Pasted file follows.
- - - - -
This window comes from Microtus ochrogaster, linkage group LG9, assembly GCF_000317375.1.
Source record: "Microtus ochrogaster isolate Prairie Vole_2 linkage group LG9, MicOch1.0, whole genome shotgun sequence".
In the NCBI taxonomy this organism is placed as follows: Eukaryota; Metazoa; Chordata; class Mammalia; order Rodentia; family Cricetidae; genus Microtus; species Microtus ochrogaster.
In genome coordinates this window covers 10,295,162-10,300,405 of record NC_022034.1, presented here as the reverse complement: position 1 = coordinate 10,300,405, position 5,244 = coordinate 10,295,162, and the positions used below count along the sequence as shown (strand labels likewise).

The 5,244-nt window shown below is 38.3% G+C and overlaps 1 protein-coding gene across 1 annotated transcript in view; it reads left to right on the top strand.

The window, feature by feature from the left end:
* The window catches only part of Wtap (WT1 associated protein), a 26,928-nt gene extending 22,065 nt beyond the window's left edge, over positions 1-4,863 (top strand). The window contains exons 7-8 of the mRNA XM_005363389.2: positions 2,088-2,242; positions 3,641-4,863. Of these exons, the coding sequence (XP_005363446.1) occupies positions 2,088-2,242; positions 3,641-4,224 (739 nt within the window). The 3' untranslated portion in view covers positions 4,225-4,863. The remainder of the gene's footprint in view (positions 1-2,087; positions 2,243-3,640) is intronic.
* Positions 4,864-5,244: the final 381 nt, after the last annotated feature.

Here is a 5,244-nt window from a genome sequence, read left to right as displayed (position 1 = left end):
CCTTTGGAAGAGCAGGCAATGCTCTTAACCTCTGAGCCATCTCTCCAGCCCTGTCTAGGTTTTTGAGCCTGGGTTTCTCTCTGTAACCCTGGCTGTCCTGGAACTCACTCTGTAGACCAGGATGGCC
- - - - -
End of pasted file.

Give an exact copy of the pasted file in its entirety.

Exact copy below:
This window comes from Microtus ochrogaster, linkage group LG9, assembly GCF_000317375.1.
Source record: "Microtus ochrogaster isolate Prairie Vole_2 linkage group LG9, MicOch1.0, whole genome shotgun sequence".
In the NCBI taxonomy this organism is placed as follows: Eukaryota; Metazoa; Chordata; class Mammalia; order Rodentia; family Cricetidae; genus Microtus; species Microtus ochrogaster.
In genome coordinates this window covers 10,295,162-10,300,405 of record NC_022034.1, presented here as the reverse complement: position 1 = coordinate 10,300,405, position 5,244 = coordinate 10,295,162, and the positions used below count along the sequence as shown (strand labels likewise).

The 5,244-nt window shown below is 38.3% G+C and overlaps 1 protein-coding gene across 1 annotated transcript in view; it reads left to right on the top strand.

The window, feature by feature from the left end:
* The window catches only part of Wtap (WT1 associated protein), a 26,928-nt gene extending 22,065 nt beyond the window's left edge, over positions 1-4,863 (top strand). The window contains exons 7-8 of the mRNA XM_005363389.2: positions 2,088-2,242; positions 3,641-4,863. Of these exons, the coding sequence (XP_005363446.1) occupies positions 2,088-2,242; positions 3,641-4,224 (739 nt within the window). The 3' untranslated portion in view covers positions 4,225-4,863. The remainder of the gene's footprint in view (positions 1-2,087; positions 2,243-3,640) is intronic.
* Positions 4,864-5,244: the final 381 nt, after the last annotated feature.

Here is a 5,244-nt window from a genome sequence, read left to right as displayed (position 1 = left end):
CCTTTGGAAGAGCAGGCAATGCTCTTAACCTCTGAGCCATCTCTCCAGCCCTGTCTAGGTTTTTGAGCCTGGGTTTCTCTCTGTAACCCTGGCTGTCCTGGAACTCACTCTGTAGACCAGGATGGCC